Hey, I can't see into people's hearts, but I suspect they know that their reform talk is more partisan than policy - not that they might not indeed support executive action and Gang of Eight bill over doing nothing or an enforcement-centric approach, but that there are far more costs than they are letting on.

  8. Thomas, I like you but I fear this is going to sound harsher than I mean it. Your post is a perfect illustration of when I say immigration reform turns liberals into the Tea Party. It's the reverse of a global warming debate: research, numbers, calls for documentation are met with sloganeering.

    To go in reverse order: not once did I argue that executive action is unconstitutional. Most (not all) of George W. Bush's DEMOCRAT critics - including Senator Obama - argued this either. Presidential signing statements had been used by presidents of both parties - the difference was that Bush wasn't using them to spin an interpretation of legislation, he brazenly announced he was going to ignore parts of laws he didn't like, effectively acting as a super legislature. Senator Obama was one of these critics. Heck, President Obama was too until a few months ago. And the comparison to integrating the armed forces is inapt: Truman's act was enforcing the Constitution and not ignoring any part of any democratically enacted federal law (let alone huge amounts).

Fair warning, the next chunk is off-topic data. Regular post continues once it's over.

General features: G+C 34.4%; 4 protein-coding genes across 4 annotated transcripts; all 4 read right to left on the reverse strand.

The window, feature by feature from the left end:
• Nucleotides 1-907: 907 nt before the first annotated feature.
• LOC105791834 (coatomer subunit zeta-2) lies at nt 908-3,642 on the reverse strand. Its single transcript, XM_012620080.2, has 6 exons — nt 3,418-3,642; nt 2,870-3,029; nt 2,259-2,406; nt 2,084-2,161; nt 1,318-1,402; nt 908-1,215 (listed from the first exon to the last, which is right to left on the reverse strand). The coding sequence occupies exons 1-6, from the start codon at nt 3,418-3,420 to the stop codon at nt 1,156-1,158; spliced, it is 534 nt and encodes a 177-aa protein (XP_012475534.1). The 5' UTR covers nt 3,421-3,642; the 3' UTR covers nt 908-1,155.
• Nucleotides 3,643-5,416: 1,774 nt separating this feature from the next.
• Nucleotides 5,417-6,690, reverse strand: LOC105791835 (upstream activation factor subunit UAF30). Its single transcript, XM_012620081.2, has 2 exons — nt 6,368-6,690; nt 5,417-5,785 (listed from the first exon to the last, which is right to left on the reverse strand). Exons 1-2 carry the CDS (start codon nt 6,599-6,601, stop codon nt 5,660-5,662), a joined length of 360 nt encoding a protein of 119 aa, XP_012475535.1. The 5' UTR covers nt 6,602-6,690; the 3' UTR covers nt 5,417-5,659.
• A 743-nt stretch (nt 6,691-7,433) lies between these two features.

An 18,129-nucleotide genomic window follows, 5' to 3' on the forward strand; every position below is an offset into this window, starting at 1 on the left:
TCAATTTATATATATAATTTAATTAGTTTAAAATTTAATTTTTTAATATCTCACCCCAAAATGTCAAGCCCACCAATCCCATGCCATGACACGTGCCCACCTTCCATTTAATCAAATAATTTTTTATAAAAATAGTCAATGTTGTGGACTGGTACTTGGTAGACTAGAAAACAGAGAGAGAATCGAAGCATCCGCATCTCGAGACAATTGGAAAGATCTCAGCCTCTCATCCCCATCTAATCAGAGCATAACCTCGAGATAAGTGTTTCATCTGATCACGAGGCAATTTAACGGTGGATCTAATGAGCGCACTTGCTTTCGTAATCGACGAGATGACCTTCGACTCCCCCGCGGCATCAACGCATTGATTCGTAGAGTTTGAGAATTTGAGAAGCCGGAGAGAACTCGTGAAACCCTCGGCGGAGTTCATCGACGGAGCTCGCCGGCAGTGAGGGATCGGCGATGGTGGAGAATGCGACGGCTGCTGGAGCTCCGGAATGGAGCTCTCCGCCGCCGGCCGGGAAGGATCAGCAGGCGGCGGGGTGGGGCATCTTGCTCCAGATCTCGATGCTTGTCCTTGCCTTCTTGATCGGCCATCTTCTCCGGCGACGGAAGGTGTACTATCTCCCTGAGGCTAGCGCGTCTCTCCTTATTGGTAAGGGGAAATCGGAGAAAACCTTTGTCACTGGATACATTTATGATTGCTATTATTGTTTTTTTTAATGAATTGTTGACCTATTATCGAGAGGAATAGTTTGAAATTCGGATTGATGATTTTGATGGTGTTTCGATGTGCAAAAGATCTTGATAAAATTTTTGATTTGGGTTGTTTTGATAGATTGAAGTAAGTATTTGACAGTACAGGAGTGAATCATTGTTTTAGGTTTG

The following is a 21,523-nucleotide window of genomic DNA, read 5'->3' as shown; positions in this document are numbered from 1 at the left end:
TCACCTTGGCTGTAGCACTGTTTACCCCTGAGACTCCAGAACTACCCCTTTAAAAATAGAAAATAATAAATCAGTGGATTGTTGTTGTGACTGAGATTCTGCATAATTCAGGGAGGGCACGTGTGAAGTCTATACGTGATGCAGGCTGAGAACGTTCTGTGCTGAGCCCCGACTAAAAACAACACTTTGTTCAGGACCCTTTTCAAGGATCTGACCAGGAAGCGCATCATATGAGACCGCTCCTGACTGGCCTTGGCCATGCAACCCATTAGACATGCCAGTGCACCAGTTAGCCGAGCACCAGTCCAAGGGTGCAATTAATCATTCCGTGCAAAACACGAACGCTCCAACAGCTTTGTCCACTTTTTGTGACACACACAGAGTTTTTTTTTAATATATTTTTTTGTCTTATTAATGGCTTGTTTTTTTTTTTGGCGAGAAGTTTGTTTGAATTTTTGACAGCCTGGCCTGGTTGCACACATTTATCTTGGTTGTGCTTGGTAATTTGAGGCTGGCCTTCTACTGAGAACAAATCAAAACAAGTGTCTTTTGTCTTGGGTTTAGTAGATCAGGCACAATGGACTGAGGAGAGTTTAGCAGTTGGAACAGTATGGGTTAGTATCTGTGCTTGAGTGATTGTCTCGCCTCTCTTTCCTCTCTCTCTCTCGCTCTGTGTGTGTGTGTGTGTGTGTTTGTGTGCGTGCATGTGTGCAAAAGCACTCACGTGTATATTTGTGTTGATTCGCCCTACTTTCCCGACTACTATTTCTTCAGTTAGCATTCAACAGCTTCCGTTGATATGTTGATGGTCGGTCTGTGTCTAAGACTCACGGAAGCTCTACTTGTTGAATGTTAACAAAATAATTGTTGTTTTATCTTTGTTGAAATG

As to the rest: illegal immigration has winners and losers. You can snark all you want and pretend that's not true like the Tea Party pretends global warming isn't happening. You can voice platitudes about Japan and ignore what really happened with their economy (protectionism, an out of control debt that makes our budget problems seem modest (and they in fact aren't as bad as the GOP say, though that's partially due to sequester...)) and blithely ignore the immigration experiences of countries that are doing well. But there's something particularly off-putting about comfortably off, educated white people who largely don't face any direct competition from illegal immigrants insisting that there's a crisis that demands immediate action and dismissing the impacts of illegal immigration on our most vulnerable.

  9. For the record, I didn't really think you or anybody else really favors an open border with Mexico. Or that you hadn't been to Japan -- just the notion that having visited a country gives one a good amount of expertise about it. I see now that sarcasm is probably not a welcome tactic when people are having a serious discussion. Should have realized the hazard from the historical fact that putting tongue in cheek was originally a sign of contempt.